Advantages of Portfolio Diversification

Advantages of Portfolio Diversification

The number one goal of becoming an investor is to make money and in the process, not lose money. Achieving this goal involves dedicating sufficient time to studying different investment classes and understanding the associated risks. Seeking advice from a financial advisor or experienced investor for valuable perspectives is often one prudent step to consider. 

At Viking Capital, we firmly believe in the fundamental notion not to put all your eggs in one basket, when it comes to investing. As expressed on, this principle is a proverb that cautions against investing all resources into a single entity, as it risks losing everything. For instance, refraining from placing life savings into a high-risk stock is a practical application of the proverb. The advice, “Don’t put all your eggs in one basket,” is a warning, urging individuals not to stake everything on a single venture or endeavor. This cautionary advice is why many choose diversification as part of their portfolio creation. This article delves into the advantages of diversification and avenues to create a diversified portfolio. 

What is Diversification?

Diversification involves dispersing investments across several investment types, regions, and classes to mitigate the impact of poor performance in any one investment. The objective of a well-diversified portfolio is to expose you to new opportunities while decreasing overall risk.

Minimizing risk is one of the key benefits of diversification. Spreading your portfolio to several geographical locations and asset classes allows you to lessen the impact of an investment underperforming in one area while potentially thriving in another. 

Portfolio Diversification

There are three main types of diversification to consider: asset allocation, sector diversification, and geographic diversification.

  • Asset allocation- refers to the investment type; stocks, bonds, commodities, real estate, and start-ups. 
  • Sector diversification- refers to diversification within the asset class. For example; real estate can be classified as residential such as multifamily, commercial such as office buildings and hotels, or land; ready for new construction. Another example would be in stocks; healthcare, technology, or energy. 
  • Geographic diversification- refers to the physical location of the investments. This reduces risk by avoiding excessive concentration in any one market. Often investors select properties in the path of progress, areas that are not developed yet, where the city is intentionally targeting its economic growth. 

How to Diversify a Portfolio

The first essential step when diversifying is to understand your risk profile. Your risk tolerance for the entire portfolio should align with your willingness to take calculated risks, taking into account the potential upside you aim to achieve. Once you have identified your risk profile, you can strategically allocate funds to various investments that align with your preferred investment style.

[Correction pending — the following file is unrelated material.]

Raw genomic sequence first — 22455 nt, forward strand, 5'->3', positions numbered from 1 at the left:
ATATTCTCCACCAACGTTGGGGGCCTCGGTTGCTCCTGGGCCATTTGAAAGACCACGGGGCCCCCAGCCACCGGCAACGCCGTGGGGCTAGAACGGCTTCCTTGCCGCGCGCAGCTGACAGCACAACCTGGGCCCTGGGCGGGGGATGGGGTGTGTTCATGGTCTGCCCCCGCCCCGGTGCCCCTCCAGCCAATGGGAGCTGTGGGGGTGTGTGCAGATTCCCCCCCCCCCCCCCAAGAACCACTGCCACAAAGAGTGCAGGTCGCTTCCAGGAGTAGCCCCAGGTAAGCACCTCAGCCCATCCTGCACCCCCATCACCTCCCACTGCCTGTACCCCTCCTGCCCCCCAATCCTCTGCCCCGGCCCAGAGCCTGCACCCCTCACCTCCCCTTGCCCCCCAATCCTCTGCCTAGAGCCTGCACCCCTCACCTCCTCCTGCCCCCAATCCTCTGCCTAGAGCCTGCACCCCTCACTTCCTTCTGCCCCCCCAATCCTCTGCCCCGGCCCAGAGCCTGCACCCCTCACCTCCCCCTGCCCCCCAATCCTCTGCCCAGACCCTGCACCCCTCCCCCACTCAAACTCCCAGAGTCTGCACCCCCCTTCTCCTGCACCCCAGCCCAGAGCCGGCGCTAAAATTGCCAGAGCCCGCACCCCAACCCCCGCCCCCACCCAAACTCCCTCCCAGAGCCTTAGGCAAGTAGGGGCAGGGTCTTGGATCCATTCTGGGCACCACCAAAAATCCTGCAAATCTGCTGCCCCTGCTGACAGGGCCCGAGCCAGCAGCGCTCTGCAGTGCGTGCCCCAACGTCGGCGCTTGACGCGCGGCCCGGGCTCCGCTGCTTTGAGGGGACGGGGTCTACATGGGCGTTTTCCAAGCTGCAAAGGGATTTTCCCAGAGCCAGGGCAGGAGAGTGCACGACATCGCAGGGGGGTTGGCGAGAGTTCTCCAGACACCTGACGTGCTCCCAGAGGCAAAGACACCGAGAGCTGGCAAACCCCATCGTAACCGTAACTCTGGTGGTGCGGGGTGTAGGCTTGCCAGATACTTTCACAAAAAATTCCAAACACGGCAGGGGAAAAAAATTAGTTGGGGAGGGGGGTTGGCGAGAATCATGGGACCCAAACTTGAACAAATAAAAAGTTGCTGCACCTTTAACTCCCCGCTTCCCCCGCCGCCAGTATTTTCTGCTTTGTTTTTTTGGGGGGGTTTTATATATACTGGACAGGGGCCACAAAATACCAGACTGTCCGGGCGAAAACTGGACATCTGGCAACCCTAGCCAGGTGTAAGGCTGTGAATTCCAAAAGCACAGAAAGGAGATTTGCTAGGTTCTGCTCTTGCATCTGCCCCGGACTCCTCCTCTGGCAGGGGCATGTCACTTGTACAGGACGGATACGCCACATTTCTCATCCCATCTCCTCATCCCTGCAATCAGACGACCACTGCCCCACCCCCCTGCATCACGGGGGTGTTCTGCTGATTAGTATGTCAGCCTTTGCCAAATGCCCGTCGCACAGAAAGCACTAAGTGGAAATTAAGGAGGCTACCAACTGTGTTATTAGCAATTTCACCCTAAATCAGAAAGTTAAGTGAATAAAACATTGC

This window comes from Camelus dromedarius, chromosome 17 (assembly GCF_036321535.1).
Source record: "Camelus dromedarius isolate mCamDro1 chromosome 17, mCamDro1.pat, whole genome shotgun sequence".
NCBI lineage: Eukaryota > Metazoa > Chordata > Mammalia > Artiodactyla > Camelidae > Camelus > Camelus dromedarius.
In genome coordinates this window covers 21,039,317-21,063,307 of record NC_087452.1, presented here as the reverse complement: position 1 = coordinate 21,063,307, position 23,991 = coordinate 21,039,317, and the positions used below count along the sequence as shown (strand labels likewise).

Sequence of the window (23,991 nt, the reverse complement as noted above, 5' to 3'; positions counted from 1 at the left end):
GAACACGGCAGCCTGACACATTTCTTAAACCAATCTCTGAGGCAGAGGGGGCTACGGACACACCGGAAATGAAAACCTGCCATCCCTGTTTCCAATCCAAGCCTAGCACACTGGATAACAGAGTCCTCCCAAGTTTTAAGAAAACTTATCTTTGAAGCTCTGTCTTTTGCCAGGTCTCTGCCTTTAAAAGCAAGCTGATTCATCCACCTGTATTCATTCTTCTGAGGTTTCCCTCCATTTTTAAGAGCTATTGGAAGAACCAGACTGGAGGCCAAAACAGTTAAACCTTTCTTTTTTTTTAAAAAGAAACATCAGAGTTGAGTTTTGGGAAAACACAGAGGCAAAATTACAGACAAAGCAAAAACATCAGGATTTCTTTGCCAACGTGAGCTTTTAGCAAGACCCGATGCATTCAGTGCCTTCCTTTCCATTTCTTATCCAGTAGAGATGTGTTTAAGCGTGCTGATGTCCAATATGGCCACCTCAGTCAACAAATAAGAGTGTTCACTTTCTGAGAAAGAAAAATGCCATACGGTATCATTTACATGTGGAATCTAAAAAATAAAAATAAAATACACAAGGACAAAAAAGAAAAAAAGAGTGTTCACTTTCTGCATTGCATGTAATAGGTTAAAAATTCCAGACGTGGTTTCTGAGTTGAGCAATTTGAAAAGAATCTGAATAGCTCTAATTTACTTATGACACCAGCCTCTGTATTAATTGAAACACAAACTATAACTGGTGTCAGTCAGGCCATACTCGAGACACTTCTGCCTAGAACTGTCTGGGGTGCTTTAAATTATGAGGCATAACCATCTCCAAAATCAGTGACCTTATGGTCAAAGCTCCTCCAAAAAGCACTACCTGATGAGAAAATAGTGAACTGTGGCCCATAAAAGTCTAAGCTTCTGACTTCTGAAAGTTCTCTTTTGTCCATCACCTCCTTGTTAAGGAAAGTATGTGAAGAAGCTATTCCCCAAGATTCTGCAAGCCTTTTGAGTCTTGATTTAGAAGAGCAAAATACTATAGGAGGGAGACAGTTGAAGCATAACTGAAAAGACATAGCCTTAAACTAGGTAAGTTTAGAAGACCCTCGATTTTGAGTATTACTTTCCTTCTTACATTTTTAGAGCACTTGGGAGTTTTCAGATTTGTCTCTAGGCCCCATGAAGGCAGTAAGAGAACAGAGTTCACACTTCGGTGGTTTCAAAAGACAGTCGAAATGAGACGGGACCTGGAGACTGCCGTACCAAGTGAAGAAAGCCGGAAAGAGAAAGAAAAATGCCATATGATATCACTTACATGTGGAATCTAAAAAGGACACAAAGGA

For instance, if you possess a lower risk tolerance, opting for bonds could be a strategic choice. Bonds provide the issuer’s commitment to return the face value of the security to the holder at maturity, minimizing risk but also limiting the potential upside. Another investment with lower risk is real estate, characterized by a low volatility level and the assurance that the property will always retain inherent value. In contrast, stocks lack such assurances, exposing investors to the risk of losing every cent invested. However, stocks offer a higher potential upside in returns. Typically, investors with a higher risk tolerance are inclined to invest in the stock market. 

After you determine how much risk you are willing to take and set a financial goal to achieve, you can navigate investment opportunities by understanding their risk profiles. Like the examples above, no two investments are the same. Market conditions, economic turbulence, and time horizon are all variables that impact the stakes in an investment. 


Crafting a diversified portfolio is essential for both novice investors and those with an established investment history. Once investors have gathered historical data on the performance of their investments, it becomes imperative to periodically rebalance the portfolio. This ensures that there is no overexposure to a specific asset, sector, or region.

A portfolio is dynamic and ever-evolving, comprising both foundational pieces and opportunities for growth. Some stocks may yield swift pay-outs, while certain real estate investments may contribute to generational wealth for the long term. Both approaches underscore the significance of diversification in investment strategies.